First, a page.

After the hedonism of day one, Primavera’s Friday night gets off to a somewhat subdued start. Blame it on the hangovers, perhaps – there’s certainly plenty of those on offer. But also, the line-up for this evening is a much more morose affair, topped by professional miserablists The National. The impact can be felt across the site – even one-time rabble-raiser Tyler, The Creator appears on stage backed by a huge, miserable slogan: “LONELY AS FUCK”.
Waxahatchee gets things off to a suitably sad start, Katie Crutchfield appearing on-stage alongside her sister Allison for an early evening set that sees tears break out all around the Apple Music stage (could be those aforementioned hangovers settling in, in fairness). The Breeders then appear over on the Mango stage with an entirely different tack – a blast of feedback and noise marking their arrival, Kim Deal proves she’s still a force to be reckoned with as they belt through a career-spanning set. Newer cuts from March’s ‘All Nerve’ LP – including its plaintive title track – sit comfortably alongside a selection of classics from ‘Last Splash’. A late-in-the-day cover of Pixies’ ‘Gigantic’ rallies those who might still be trying to shake their slumber, before a one-two end of ‘Do You Love Me Now?’ and ‘Saints’ proves Breeders are more than worthy of legendary status.
Over on the opposite end of the main arena, Father John Misty is celebrating his album release day on the Seat stage. ‘God’s Favourite Customer’ might only have been out a matter of hours, but it’s already a welcome soundtrack to the setting sun. Rolling through a number of classics from older records, ‘Nancy From Now On’, ‘Chateau Lobby #4 (In C For Two Virgins)’, ‘Only Son Of The Ladiesman’, and ‘Total Entertainment Forever’, he then put down the guitar for the debut of ‘Hangout At The Gallows’, backed by brass and string sections. His preceding reputation as a mischief-maker left behind, the irony was dialled back in favour of a rich set that proved there’s far more to Misty than memes and melancholy.
Co-headliners The National were then left to top the bill solo, after Migos, er, missed their flight. It’s a role they play with aplomb, though – as the years have crept on, The National have slowly become the massive, arena-filling act their ambition always hinted at. Despite a trimmed-down stage time and, as a result, a limited setlist, their prowess shines through. Slinking on-stage to an opening salvo of the brooding ‘Nobody Else Will Be There’ and ‘The System Dreams In Total Darkness’, before wrenching the heartstrings with an early-doors ‘Don’t Swallow The Cap’, there’s not an eye left dry in Parc Del Forum.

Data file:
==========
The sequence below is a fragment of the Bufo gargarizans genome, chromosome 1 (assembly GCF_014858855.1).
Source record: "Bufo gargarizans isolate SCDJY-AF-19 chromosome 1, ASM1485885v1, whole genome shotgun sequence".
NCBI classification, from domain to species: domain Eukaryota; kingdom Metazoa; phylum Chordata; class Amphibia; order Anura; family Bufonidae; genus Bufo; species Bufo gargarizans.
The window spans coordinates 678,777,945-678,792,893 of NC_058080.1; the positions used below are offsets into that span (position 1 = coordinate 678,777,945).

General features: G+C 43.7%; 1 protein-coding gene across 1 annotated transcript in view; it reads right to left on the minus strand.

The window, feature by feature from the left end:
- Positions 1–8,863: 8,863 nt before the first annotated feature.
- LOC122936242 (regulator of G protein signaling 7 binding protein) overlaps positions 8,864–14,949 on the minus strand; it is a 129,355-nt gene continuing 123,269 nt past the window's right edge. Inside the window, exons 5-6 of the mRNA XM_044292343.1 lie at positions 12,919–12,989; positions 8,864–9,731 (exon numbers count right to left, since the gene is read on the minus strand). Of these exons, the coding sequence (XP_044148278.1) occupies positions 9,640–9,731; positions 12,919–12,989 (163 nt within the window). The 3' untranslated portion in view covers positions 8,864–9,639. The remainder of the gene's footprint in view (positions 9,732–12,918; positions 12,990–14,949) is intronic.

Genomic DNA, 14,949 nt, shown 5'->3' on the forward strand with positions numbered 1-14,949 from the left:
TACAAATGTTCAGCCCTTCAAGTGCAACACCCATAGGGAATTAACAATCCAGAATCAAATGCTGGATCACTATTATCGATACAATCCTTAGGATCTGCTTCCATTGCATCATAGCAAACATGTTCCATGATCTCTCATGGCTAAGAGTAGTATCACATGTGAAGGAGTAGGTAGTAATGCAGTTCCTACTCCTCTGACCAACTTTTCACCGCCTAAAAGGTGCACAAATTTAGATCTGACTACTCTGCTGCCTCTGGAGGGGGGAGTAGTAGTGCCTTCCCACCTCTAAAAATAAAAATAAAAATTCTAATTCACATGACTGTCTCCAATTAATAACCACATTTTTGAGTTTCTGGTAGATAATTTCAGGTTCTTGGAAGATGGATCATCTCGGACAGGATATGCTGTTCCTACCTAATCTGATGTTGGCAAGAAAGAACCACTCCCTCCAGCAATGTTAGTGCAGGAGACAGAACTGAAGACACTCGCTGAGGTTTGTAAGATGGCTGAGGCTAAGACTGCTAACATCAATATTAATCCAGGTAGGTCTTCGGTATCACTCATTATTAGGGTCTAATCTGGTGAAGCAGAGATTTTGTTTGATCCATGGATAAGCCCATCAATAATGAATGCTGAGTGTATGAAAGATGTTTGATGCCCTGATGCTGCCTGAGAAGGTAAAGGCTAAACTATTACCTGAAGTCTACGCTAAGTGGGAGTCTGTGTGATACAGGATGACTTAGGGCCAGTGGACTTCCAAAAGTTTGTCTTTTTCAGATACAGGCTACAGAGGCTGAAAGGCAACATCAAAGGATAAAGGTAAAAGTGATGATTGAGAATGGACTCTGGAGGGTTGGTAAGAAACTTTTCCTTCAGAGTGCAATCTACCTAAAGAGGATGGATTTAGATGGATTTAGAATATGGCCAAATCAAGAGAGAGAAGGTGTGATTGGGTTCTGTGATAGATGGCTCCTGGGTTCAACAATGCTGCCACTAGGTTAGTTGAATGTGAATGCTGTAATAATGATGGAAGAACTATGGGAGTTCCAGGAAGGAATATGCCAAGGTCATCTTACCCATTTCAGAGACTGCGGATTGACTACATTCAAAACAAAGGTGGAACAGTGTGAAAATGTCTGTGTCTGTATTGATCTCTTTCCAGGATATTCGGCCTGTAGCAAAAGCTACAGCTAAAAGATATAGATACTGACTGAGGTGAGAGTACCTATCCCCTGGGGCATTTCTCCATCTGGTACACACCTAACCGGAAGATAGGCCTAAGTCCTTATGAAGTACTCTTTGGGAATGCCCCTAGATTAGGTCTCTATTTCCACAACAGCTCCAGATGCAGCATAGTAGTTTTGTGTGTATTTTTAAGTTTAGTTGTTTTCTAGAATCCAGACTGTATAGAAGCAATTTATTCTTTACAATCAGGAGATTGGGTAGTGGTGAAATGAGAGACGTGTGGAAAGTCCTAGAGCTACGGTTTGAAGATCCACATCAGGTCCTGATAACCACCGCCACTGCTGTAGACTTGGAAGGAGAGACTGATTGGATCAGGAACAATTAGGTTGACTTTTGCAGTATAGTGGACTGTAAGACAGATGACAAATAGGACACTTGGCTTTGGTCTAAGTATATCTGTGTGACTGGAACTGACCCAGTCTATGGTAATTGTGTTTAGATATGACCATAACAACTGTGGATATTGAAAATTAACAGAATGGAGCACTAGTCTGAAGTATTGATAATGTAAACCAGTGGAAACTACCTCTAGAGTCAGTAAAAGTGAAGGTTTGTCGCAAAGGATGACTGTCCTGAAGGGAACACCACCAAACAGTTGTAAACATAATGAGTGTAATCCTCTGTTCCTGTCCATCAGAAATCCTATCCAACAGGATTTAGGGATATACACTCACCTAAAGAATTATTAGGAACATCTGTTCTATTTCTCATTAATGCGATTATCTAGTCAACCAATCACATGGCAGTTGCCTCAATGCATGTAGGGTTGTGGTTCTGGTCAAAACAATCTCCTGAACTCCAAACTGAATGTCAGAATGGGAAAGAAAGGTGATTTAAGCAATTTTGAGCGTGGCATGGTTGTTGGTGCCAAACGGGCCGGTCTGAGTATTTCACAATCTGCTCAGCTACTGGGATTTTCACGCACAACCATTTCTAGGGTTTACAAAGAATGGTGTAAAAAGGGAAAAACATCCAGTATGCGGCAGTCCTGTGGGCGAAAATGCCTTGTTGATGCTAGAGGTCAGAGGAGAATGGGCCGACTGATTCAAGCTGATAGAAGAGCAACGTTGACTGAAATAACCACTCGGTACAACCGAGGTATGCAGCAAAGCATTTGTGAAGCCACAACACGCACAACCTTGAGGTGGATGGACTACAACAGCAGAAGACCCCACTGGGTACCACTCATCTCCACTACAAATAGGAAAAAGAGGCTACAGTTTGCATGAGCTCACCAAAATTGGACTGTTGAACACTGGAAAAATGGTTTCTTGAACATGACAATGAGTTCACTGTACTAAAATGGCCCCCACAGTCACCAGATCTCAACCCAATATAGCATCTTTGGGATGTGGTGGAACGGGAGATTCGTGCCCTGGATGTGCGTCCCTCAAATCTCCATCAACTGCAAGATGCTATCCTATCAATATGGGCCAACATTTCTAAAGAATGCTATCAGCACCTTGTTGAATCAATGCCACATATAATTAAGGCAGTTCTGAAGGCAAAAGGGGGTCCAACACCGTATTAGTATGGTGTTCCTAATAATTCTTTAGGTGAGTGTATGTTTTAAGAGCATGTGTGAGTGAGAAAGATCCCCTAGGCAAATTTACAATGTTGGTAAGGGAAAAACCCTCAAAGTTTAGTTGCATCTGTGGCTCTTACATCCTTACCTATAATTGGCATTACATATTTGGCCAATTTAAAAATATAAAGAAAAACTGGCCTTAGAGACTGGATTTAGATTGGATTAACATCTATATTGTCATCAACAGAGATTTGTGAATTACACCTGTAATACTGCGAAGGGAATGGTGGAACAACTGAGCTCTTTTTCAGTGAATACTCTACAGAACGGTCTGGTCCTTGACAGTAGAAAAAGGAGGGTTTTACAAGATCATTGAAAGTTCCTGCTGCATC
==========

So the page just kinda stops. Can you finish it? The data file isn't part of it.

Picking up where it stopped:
It’s a set that eschews the usual fire and brimstone of a National appearance for a more subdued, slow-burning approach, and despite the festival setting, they pull it off in style. The likes of ‘Walk It Back’ and ‘Carin At The Liquor Store’ simmer away, with frontman Matt Berninger’s only break into his impulsive, dog-off-the-leash stage persona coming during a storming ‘Mr. November’. After ‘Terrible Love’ sees him, bizarrely, stay rooted to the stage, the reason for their seemingly muted evening soon becomes apparent. A dedication of closer ‘About Today’ to the dearly departed Scott Hutchison draws an enormous cheer, as pockets of the crowd break off to embrace each other and wipe away tears. It’s a truly special moment – one that leaves a lasting mark as the band silently exit the stage, Scott’s beloved memory hanging heavy in the air.
The night closes with a heel-turn from Idles, whose riotous punk might just be the best show of the weekend. British music has been crying out for a band like this for years – one whose politics don’t come wrapped in metaphor, but are delivered with an almighty hammer blow. Amidst the fittingly brutalist architecture of Parc Del Forum’s harbour area, cuts from debut album ‘Brutalism’ inspire absolute carnage. “This is a dream come true – this is the best festival I’ve ever been to,” admits frontman Joe Talbot after ‘Mother’ sees a thousand-strong throng belt back that already-iconic hook: “The best way to scare a Tory is to read and get rich.”
As Talbot and co. thrash around the stage like shock therapy patients, the crowd before them ups the ante at every turn. Mosh pits and crowdsurfers turn the floor into a maelstrom of flesh, a closing duo of ‘Well Done’ and ‘Rottweiler’ finding Talbot bellowing for “more” from his throng. It’s cuts from an impending second album that best prove Idles’ importance, though. “Long live immigrants, long live foreign countries, and long live love,” the frontman bellows before one, a statement worth repeating in the wake of countless British political fuck-ups of the last few years. Meanwhile, another finds him two-foot tackling toxic masculinity – “This is why you never see your father cry,” goes the close-to-home hook. As that second album creeps closer, make no mistake – Idles are the band broken Britain needs. Just perhaps not the one it deserves right now.